I would love to cut down as I do not like plain turnips very much but what am I going to do with all of them? They are such an underdog vegetable that I am afraid if I donate them to the Manna Food Bank, they will wish it was carrots or green beans instead. One of the vendors selling them at the farmer’s market said he had no clue what to do with them but I bet the Amish farmers have some ideas. Maybe I will send them an e-mail.

Tuesday, November 16, 2010

Blog #18 What to do to prevent the flu

To read a detailed, technical chronicle of the foils of the flu shot, see my last blog. To summarize, the flu shot does not work but contains harmful toxins and preservatives like aluminum and mercury so thoughtful people avoid it. The pressing question is what really does prevent the flu? I will start with the boring stuff that everyone knows but does not want to do.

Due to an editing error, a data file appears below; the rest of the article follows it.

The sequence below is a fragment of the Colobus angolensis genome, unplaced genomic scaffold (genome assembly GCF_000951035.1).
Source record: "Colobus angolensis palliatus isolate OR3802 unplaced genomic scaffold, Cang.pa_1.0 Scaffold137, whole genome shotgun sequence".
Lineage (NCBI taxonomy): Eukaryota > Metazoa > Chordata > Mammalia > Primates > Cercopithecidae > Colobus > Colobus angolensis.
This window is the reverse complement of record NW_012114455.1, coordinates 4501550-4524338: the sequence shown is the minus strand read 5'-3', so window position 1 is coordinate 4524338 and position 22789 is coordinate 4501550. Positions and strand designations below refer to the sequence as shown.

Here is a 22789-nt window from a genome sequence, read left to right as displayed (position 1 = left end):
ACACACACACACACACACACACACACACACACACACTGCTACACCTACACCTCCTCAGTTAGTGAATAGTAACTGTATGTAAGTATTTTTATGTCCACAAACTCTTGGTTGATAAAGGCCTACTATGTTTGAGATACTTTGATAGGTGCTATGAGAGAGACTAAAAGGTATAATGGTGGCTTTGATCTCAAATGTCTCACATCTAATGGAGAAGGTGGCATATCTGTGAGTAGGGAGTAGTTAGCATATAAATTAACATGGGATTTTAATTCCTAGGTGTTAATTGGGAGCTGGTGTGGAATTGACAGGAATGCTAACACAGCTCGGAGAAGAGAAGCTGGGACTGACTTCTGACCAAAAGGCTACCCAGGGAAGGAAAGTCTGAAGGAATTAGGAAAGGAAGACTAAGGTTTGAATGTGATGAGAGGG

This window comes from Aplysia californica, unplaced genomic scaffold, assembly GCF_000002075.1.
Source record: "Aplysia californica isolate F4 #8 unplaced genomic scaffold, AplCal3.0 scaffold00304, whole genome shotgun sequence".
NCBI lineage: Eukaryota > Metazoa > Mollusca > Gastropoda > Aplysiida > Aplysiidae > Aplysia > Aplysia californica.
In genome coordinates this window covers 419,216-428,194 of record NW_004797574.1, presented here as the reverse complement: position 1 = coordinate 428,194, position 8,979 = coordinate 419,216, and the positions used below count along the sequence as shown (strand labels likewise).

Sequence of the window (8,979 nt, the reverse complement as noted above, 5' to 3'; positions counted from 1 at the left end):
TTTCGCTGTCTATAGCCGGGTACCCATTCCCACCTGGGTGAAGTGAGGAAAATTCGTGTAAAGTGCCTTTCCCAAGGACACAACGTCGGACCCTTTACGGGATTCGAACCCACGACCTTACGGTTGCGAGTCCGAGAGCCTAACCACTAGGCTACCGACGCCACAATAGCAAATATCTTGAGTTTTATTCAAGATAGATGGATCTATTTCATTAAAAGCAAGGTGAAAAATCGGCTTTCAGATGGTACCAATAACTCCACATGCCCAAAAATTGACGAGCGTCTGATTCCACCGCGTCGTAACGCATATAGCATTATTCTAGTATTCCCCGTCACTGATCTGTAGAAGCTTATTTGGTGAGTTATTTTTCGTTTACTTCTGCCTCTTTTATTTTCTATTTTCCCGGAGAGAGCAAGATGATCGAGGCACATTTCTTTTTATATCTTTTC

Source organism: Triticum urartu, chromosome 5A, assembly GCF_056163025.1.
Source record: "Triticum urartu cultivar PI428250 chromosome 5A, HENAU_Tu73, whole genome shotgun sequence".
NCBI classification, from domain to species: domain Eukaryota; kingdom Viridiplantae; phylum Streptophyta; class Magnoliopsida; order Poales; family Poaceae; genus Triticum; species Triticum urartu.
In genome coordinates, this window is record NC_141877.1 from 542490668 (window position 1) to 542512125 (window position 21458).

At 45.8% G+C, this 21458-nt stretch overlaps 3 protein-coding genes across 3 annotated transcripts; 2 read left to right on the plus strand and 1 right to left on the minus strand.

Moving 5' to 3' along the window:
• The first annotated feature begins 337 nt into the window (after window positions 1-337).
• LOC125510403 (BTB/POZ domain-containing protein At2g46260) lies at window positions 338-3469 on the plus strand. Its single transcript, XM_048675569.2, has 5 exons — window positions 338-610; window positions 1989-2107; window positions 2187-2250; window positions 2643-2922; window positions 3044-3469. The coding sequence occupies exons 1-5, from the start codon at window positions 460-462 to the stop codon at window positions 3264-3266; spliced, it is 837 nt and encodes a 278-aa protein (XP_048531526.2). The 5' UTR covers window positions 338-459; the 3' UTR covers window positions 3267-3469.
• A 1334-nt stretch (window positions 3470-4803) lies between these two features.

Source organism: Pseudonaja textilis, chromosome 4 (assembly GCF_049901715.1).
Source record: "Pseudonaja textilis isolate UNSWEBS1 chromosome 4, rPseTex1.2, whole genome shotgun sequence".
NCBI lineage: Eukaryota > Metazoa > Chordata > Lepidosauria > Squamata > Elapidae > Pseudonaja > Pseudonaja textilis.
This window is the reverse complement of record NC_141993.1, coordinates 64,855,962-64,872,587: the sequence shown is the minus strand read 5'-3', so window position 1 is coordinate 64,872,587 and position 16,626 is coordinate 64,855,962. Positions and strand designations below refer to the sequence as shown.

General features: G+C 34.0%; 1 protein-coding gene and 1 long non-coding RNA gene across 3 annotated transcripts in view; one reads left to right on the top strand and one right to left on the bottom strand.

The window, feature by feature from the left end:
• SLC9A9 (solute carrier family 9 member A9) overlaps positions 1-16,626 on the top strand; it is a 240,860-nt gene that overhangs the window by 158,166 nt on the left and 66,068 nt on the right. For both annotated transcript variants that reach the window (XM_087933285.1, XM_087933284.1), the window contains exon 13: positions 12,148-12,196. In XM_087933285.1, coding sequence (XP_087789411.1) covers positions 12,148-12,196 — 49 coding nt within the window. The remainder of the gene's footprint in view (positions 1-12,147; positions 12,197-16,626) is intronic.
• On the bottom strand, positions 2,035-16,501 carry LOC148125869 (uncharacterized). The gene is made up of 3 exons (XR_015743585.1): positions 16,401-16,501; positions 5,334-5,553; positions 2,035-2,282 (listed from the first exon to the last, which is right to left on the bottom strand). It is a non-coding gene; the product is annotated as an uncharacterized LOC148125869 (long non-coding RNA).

• Exercise
• Healthy Diet
• Getting enough sleep

These three basic steps are enormously effective at improving immune function but most people prefer the myth of a magic shot instead. Exercise is hard to squeeze in anytime but in the winter there are so many better weather excuses to avoid it. The truth is you do not have to train for the Boston marathon, just walk 25 minutes 4 or 5 days per week. My solution for this was to purchase some very comfortable ski pants. Now no matter how cold it is, I can walk comfortably with my dogs who never complain about the weather.

A healthier diet does not have to be intimidating either. Added sugar is the major immune suppressor in the diet. If you just cut that way down your immune function will pick up significantly. Eat fruit (fresh or dried) or put some raw honey (which has immune enhancing properties) in your tea to soothe your sweet tooth. This is the hardest step for me.